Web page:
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The OFT is demanding direct access to the Bar. But with so much progress already made in this area, how much impact will the new rules actually have? Peter Bennett reports

The Office of Fair Trading (OFT) has forced the Bar to allow direct access. The new rules were approved by the Bar Council and now await the approval of the Lord Chancellor, Lord Irvine. That traditionally takes from three months to 18 months. The best estimates indicate that the new rules will come into force around September. But what are the new rules, and what impact will they have on the commercial Bar?

Direct access – the new rules
Some may argue that the new rules are one further small step on a well-worn road that the Bar has travelled for years. Direct professional access (DPA) for non-contentious work has been available to a host of professionals for decades. Bar Direct opened limited access to organisations licensed by the Bar Council and instruction rights for legal executives were agreed in 2002.

Direct access rules do, however, represent a fundamental change in the balance of regulation. Previously, the regime was strictly controlled with a few small areas of exception. The new rules are essentially open access for corporate organisations, with some limited safeguards. Decisions on access are transferred from the cumbersome regulations and committees of Bar Direct to the decision of the individual barrister working within the Code of Conduct.

Barrister action
Once the new rules have been approved, a barrister with more than three years experience will need only to have attended a Bar Council-approved training course in order to accept instructions. 2003 Bar Mutual regulations provide insurance cover for Barristers automatically, without the need for special notification or payment.

The Bar Council approved training is intended to ensure that the barrister understands the safeguards that they should operate when taking direct access instructions. The barrister must: be satisfied that the work in question can be properly and competently carried out without the support of a solicitor, having regard in particular to the limitations on the scope of a barrister's functions; advise prospective clients, in writing, of the services that barristers offer and of the limitations on the scope of those services; ensure that instructions to act without a solicitor should be accepted on appropriate written terms of work and that detailed case records should be maintained; advise a client if, at any stage, the barrister considers that the assistance of a solicitor is needed, and for the barrister to decline or cease to act if such advice is not heeded.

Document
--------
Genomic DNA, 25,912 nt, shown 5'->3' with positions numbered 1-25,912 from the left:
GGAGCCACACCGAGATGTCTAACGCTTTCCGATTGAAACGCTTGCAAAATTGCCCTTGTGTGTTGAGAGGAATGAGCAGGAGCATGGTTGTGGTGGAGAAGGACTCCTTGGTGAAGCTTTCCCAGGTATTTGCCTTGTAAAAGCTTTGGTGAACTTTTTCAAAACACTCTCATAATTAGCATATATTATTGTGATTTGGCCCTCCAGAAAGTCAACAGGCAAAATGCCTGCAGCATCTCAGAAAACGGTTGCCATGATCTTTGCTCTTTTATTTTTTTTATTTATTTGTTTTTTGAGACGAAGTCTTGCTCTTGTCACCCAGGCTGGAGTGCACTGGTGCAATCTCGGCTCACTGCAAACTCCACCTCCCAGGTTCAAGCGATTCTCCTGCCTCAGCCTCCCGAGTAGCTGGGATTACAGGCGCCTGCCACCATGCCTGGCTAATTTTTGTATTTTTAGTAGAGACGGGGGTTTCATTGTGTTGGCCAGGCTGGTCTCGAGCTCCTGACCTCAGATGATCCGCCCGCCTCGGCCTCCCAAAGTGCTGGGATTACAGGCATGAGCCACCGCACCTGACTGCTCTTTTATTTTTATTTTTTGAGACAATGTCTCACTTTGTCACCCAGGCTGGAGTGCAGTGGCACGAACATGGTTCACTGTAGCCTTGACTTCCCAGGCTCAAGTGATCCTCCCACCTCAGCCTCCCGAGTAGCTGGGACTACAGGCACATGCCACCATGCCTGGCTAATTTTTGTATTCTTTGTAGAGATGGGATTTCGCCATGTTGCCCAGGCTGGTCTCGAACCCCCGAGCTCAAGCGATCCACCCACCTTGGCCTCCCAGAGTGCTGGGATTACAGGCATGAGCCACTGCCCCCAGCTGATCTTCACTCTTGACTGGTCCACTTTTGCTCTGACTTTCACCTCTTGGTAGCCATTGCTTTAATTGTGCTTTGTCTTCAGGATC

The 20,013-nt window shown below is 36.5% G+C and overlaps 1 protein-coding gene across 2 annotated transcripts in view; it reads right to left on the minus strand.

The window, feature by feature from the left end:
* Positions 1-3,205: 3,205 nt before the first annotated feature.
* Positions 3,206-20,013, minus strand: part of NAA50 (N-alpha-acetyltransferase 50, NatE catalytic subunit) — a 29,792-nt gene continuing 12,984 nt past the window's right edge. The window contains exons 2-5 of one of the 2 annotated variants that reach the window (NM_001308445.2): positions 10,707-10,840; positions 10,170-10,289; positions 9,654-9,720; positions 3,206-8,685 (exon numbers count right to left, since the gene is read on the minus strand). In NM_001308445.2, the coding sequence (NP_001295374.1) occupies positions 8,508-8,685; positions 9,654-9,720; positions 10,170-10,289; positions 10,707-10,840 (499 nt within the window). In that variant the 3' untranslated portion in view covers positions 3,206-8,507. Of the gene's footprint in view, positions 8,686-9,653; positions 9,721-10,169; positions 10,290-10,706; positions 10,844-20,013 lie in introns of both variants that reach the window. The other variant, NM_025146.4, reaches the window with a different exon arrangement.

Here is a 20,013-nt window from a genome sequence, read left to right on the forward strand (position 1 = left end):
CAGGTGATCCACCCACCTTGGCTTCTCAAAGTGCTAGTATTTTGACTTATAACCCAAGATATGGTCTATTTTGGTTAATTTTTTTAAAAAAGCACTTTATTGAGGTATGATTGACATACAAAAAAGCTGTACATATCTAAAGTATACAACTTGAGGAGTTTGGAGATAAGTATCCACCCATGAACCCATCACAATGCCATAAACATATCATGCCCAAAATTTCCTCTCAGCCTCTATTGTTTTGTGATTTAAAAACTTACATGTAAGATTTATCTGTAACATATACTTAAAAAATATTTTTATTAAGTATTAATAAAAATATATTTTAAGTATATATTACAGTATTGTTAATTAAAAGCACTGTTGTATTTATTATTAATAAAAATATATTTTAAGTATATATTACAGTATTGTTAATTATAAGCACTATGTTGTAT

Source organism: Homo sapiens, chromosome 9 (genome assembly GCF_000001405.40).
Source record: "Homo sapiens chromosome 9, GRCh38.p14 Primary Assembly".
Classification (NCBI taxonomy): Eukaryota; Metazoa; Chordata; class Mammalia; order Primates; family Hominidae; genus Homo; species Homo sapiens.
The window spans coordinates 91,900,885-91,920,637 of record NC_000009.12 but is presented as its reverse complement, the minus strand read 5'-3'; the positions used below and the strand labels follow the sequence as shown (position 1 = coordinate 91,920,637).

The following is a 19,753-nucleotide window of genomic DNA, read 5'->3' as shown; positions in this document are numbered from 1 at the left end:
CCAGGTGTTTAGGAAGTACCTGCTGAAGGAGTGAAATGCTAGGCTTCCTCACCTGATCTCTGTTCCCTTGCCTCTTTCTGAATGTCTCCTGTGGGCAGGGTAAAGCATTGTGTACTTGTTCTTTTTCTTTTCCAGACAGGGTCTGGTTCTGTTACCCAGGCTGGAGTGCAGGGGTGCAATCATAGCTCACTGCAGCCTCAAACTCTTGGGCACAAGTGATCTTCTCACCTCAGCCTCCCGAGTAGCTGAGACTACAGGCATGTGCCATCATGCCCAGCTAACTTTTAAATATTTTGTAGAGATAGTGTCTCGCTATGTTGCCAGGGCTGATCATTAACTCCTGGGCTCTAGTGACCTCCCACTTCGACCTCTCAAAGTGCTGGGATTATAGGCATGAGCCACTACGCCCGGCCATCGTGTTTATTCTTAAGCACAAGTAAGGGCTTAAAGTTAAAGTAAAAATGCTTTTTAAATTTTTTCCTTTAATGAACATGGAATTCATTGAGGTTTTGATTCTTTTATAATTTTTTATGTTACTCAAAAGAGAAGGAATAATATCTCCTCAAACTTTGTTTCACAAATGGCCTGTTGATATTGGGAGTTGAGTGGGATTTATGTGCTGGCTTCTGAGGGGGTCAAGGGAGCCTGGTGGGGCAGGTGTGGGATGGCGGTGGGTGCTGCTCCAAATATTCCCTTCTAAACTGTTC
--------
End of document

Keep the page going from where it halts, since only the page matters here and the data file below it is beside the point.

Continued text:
A barrister in private practice cannot conduct litigation – although the OFT may force that change in the future – and so a solicitor will be required in all but the simplest litigation. The new regime may, however, change the location of that solicitor from private practice to other organisations. Whether that shift will be marginal is very hard to predict.

Chambers' preparation
A chambers contemplating accepting direct instructions would need to: ensure that all barristers who wish to take such instructions complete the accredited Bar Council training course; ensure clerks are aware of the regulations, including the restrictions on junior barristers taking such work; ensure that top-up insurance covers direct access work – Bar Mutual does provide cover; ensure that the proposed written terms for accepting direct instructions are drafted and embedded into the chambers' computerised system, to ensure 100 per cent compliance; create systems to ensure that case correspondence is recorded and stored for seven years; consider procedures for both barristers and clerks to be able to take advice where a barrister believes they should withdraw from the instructions, because they are being asked to act outside the limits of the barrister's role.

Minimal impact for the commercial bar?
Commercial litigation needs solicitors and always will. Commercial organisations have legal departments that have always been able to instruct the Bar directly when it was in their interest to do so. Even very small companies and organisations will have a finance director or other professional who could instruct for advisory work under DPA rules if they wished. The level of instructions from in-house solicitors and in-house professionals under DPA rules has been welcome, but marginal, and the market of individual commercial organisations below that level – those that could not instruct under DPA – is insignificant. So, will the impact of the new direct access rules be negligible?